Florent Manaudou, Muscle & Might Return To Championship Waters On Comeback Trail

florent-manaudou-
Florent Manaudou - Photo Courtesy: Peter H. Bick

Florent Manaudou, the Olympic 50m freestyle champion of 2012, returns to Championship waters this week for the first time since he made his comeback to swimming in March.

Manaudou will restrict his solo races at the five-day European Short-Course Championships that get underway in Glasgow, Scotland, tomorrow (Wednesday), to three dashes in a season he signed a three-diamonds deal with arena.

The 29-year-old enters the 50m freestyle, 50m butterfly and 50m backstroke as a gold-medal shot for France. He will also stand up with mates in at least four relays, his hefty presence – 1.99m, 99 kg – in any sprint bout like a Glaswegian kiss delivered with technical precision in a pub brawl.

The last time Manaudou raced at the European winter showcase, back in 2012 as a newly crowned Olympic champion on the crest of a wave, he claimed five golds. At home in Chartres in his first season of winning medals for France, he triumphed in the 50m freestyle and helped Les Bleus to four relay titles, in the 4×50m freestyle, the 4×50m medley, the then new 4×50m mixed free and 4×50m mixed medley.

On International Swimming League duty for Energy Standard in the past two months, Manaudou has shown that he lost none of the Midas touch and might that characterised his first career. Between five titles at the European long-course championships in 2012 on the way to London 2012 gold over 50m freestyle to two silvers, in the 50m free and 4x100m free, at the Rio 2016 Olympics, Manaudou amassed 27 podium honours for France, including 19 titles, among them seven global crowns, three in long-course, and 11 continental crowns, six of them long-course.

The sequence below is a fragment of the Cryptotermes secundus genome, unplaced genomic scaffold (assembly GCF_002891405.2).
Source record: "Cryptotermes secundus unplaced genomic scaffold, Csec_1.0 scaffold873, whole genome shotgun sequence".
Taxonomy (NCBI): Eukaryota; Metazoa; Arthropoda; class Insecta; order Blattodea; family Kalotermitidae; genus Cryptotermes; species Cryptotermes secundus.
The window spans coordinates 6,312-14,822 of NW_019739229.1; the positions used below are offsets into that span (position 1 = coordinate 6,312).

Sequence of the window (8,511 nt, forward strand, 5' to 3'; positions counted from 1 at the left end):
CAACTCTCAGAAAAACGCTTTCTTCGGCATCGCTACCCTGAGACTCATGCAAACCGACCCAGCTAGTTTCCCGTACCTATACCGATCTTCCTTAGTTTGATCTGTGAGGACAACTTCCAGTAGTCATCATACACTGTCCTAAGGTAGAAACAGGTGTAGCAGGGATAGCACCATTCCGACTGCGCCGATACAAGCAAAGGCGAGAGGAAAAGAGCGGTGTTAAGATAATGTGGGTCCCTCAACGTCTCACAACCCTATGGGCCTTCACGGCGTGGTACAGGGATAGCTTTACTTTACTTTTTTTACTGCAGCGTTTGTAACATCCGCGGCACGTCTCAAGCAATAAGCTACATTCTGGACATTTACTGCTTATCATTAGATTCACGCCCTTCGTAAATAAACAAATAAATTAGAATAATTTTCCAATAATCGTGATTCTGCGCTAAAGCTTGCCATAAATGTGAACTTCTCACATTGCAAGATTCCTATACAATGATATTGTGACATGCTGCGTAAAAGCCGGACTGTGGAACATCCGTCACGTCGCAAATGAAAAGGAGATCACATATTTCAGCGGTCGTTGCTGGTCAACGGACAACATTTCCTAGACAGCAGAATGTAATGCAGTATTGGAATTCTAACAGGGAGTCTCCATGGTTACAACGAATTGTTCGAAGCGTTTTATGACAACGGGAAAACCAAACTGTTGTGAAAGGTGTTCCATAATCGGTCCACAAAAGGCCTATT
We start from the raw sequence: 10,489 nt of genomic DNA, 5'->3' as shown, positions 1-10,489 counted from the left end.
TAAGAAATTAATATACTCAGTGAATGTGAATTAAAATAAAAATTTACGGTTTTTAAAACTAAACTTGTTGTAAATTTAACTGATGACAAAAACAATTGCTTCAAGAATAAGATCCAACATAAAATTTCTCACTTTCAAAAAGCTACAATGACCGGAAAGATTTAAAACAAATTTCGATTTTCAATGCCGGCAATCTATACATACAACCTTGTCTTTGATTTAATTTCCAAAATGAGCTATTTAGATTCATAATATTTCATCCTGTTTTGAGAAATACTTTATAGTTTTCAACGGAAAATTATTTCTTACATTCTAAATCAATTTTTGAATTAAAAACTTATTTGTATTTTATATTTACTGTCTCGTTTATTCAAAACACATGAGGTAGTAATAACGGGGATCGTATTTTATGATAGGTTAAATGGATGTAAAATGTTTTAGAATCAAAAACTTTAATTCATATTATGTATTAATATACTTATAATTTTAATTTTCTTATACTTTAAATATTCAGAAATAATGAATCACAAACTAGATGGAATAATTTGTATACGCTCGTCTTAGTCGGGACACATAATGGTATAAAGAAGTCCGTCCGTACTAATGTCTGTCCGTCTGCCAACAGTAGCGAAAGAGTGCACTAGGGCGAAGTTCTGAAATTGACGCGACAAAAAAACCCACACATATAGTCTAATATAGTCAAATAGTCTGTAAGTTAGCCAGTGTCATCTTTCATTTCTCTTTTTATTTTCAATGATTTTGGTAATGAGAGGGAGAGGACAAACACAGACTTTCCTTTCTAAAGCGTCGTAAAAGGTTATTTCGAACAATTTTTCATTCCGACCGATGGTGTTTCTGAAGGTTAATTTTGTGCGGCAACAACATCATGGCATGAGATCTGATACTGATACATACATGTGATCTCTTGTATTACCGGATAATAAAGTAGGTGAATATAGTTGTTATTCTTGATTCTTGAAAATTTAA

Manaudou’s London 2012 win made him and sister Laure Manaudou, the 2004 Olympic champion over 400m freestyle, the first swim siblings to claim Olympic gold in solo events. He quit the sport after the 2016 Olympic Games, at which Anthony Ervin, the American champion of Sydney 2000, became the oldest Olympic swim king in history with a 21.40 to 21.41 victory over the Frenchman in the dash.

Away from the pool, he honed his guitar skills, opened a restaurant called La Piscine in Marseille and made a decent job of becoming a division 2 handball player for PAUC (Pays d’Aix Université Club handball).

Florent Manaudou Foto Gian Mattia D'Alberto/LaPresse 06 Ottobre 2019 Indianapolis, Stati Uniti sport nuoto 2019 ISL - International Swimming League, la seconda giornata a Indianapolis Nella foto: Florent Manaudou FRA Photo Gian Mattia D'Alberto/LaPresse October 6, 2019 Indianapolis, United States sport swimming 2019 ISL - International Swimming League, the second day in Indianapolis In the picture: Florent Manaudou FRA